PRINT Summer 2014


Page detail from Marc-Antoine Mathieu’s 3" (Jonathan Cape/Random House, 2011).

HERE IS ONE STORY about how North American comics—or, if you prefer, cartoons or sequential art, or, later, graphic novels, the multiple monikers themselves being part of the tale—reached the stations they occupy today. In the beginning, comics creators were hamstrung by early-twentieth-century systems of publishing and distribution that confined strips to newspapers, longer-form comics to drugstore racks, and everything to intrusive corporate owners who insisted on work for hire, preferably involving capes and bad guys, and nothing (except for a few years in the early 1950s) that would shock fathers of eight-year-old boys. If you made an ambitious, difficult comic for grownups, nobody would publish and distribute it, and nobody would find out about it if you did.

Then, around 1968, came the Underground: comix with an x, eager to break taboos and free to invent, exemplified by the irrepressible and sex-obsessed Robert Crumb. At first, comix were often self-published; later, in strip form, they were usually paid for by the alternative weekly papers of the 1970s and ’80s. Underground comix begat autobiographical comics, beginning with Justin Green’s Binky Brown Meets the Holy Virgin Mary (1972); gay and lesbian and later trans and queer comics, in the strong traditions summed up by Justin Hall’s fine anthology No Straight Lines (2012); and avant-garde comics, as in the anthology series Raw, edited by Art Spiegelman and Françoise Mouly, who brought out twelve issues between 1980 and 1991. Raw, in turn, published the first installment of Maus, Spiegelman’s graphically inventive yet scarily simple long-form comic about his father and the Holocaust, with German cats and Jewish mice.

Completed in 1991, Maus changed both the image of comics in the wider literary world (the Pulitzer board gave it a special citation) and the horizons for future comics makers. Chris Ware (Jimmy Corrigan, the Smartest Kid on Earth [2000]) and Alison Bechdel (Fun Home: A Family Tragicomic [2006]), for example, found readers and critics for their visually and verbally ambitious book-length work. Such artists were auteurs—they planned and wrote and drew their work themselves, in contrast to mainstream comic books’ production teams; their visual styles could be anything, from the scuffed-up art brut of Lynda Barry to Joe Sacco’s expressive details and David Mazzucchelli’s clean Calder-esque lines. Many of these comics incorporated memoir or (as with Sacco) reported nonfiction; much of the rest (Barry, Daniel Clowes, Phoebe Gloeckner, Ariel Schrag, Justine Shaw, Adrian Tomine) presented realistically troubled teens.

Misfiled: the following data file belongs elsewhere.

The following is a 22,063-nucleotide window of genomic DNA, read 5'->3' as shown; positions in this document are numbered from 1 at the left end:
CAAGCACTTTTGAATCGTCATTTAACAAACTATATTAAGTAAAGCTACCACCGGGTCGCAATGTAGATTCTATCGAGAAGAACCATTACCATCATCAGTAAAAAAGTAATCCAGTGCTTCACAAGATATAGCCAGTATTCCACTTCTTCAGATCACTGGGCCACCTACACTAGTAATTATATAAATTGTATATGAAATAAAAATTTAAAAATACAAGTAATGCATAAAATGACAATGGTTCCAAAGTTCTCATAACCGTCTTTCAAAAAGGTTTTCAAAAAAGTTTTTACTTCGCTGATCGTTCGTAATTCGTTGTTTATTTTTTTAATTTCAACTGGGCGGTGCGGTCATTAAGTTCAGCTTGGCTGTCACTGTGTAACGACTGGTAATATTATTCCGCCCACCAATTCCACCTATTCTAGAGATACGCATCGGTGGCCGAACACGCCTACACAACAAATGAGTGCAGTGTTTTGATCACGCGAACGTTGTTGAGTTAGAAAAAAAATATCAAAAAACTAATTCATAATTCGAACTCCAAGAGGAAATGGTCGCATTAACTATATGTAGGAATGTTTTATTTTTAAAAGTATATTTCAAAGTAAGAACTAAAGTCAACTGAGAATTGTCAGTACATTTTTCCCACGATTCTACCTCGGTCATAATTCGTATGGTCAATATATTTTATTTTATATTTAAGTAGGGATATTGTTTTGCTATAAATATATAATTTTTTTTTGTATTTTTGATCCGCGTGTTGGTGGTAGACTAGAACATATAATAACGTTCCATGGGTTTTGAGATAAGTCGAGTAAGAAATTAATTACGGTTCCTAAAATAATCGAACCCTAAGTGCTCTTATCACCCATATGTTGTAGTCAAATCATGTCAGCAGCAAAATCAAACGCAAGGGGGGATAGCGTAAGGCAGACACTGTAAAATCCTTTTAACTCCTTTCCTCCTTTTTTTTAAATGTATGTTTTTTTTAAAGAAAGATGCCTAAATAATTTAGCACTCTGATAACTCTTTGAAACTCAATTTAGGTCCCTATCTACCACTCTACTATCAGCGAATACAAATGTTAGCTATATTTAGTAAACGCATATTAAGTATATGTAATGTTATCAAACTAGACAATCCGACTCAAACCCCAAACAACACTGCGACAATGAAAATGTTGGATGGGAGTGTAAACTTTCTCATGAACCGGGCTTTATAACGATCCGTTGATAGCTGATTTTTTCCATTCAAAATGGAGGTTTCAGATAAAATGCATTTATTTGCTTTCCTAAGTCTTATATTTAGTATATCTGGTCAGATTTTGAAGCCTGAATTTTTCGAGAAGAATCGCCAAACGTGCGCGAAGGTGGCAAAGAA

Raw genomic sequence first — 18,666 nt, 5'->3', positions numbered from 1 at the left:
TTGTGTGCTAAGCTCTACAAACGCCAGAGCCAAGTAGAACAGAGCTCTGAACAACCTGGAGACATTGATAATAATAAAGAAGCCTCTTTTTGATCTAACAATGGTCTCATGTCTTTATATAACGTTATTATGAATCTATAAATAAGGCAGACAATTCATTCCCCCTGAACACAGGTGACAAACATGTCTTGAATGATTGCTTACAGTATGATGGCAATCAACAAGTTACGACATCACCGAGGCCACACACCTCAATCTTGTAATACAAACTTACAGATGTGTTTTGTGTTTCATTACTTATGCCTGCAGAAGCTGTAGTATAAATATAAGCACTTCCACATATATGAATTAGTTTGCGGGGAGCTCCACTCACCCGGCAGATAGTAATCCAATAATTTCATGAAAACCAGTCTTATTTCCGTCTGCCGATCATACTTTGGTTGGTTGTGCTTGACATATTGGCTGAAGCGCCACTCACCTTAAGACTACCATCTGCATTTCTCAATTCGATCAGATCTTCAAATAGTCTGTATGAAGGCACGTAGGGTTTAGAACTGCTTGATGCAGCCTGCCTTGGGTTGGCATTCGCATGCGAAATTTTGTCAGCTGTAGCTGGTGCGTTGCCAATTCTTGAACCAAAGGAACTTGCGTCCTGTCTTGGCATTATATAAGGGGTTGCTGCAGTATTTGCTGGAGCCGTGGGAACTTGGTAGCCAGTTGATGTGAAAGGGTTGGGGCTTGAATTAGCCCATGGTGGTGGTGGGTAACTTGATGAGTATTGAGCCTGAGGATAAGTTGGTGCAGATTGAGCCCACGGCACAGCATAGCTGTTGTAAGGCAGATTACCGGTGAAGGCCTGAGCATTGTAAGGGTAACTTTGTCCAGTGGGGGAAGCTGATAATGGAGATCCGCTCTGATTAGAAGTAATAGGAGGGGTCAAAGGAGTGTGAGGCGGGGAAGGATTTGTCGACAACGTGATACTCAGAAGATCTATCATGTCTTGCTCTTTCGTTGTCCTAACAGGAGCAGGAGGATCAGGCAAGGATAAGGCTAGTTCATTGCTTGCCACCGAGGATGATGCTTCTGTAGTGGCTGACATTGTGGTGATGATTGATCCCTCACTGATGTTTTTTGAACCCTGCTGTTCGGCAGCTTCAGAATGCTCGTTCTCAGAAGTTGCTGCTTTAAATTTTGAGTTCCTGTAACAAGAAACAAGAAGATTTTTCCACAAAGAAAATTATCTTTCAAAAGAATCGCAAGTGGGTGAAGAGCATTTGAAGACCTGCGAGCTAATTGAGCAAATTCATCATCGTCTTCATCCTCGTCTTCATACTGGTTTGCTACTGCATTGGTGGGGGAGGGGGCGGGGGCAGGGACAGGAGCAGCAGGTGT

Here is another story about the history of the best-known American comics. In 1938, two Cleveland boys named Jerry Siegel and Joe Shuster slapped a cape and an origin onto an action-hero stereotype; they couldn’t get this “Superman” into the newspapers, so he ended up in comic books, spawning a parade of unrealistic champions whose exploits would soon shape the US comics industry (as well as affect comics overseas). Romance, crime, and horror competed with heroes, but a mid-’50s moral panic shut most other genres down; sanitized stories ruled a shrinking business until a handful of ’60s creators—among them the visual genius Jack Kirby and his self-important collaborator Stan Lee—made their characters a lot less wooden, their layouts and lines a lot more fun. Under the near duopoly of DC and Marvel, commercial comic books provided space for beauty and invention, embracing creators from the visual magician (he was also a stage magician) Jim Steranko to the capable storytellers (John Byrne, Chris Claremont, Len Wein) responsible for the X-Men. Superheroes became literary—which is to say tragic or modernist or openly fascist, and in any case meant for literate adults—with Alan Moore and Dave Gibbons’s Watchmen (1986–87), and they have oscillated between light and dark, slapdash and subtle, predictable and astonishing, ever since. Despite tight institutional constraints, and tighter limits on visual style, talented writers such as Kurt Busiek (who favors a gentle realism) and Grant Morrison (who prefers grand cosmic gestures) still make intricately thoughtful work.

That first story follows a medium, comics, whose series of pictures—with or without words—show events taking place. The second follows a genre, one among many (since mystery and memoir and bildungsroman and war reportage and expressionist portraiture are genres, too)—a genre from which, in some tellings, the illimitable energies of the comics medium have now broken free. Must comics for adults, comics that count as literary and aesthetically engaging, confine themselves to other genres in turn? Can we describe the history of comics in a more inclusive way?

Here is another story about the medium and the genres it can contain. In the 1730s, William Hogarth became famous for his series of engravings in which representative English characters succumbed to the faults of their time: A confident madam tempts an innocent seamstress; a drunken arriviste reclines at an orgy while ladies of the evening steal his watch. Neither mere reportage nor strict allegory, but something in between, A Harlot’s Progress and A Rake’s Progress set a precedent for serial art at once popular and complex, easy to follow yet deeply anarchic, chasing and then rebuking the taste of the age. Hogarth and his imitators led, eventually, to political cartoons such as Thomas Nast’s; serial art on the Continent, such as Rodolphe Töpffer’s; Victorian narrative illustrations in magazines; and, in the new color supplements to US Sunday papers, Richard Felton Outcault’s The Yellow Kid (1895–98), which depicted—“floating out of [a] phonograph’s horn,” as Paul Gravett writes in Comics Art (2014)—the first speech balloon.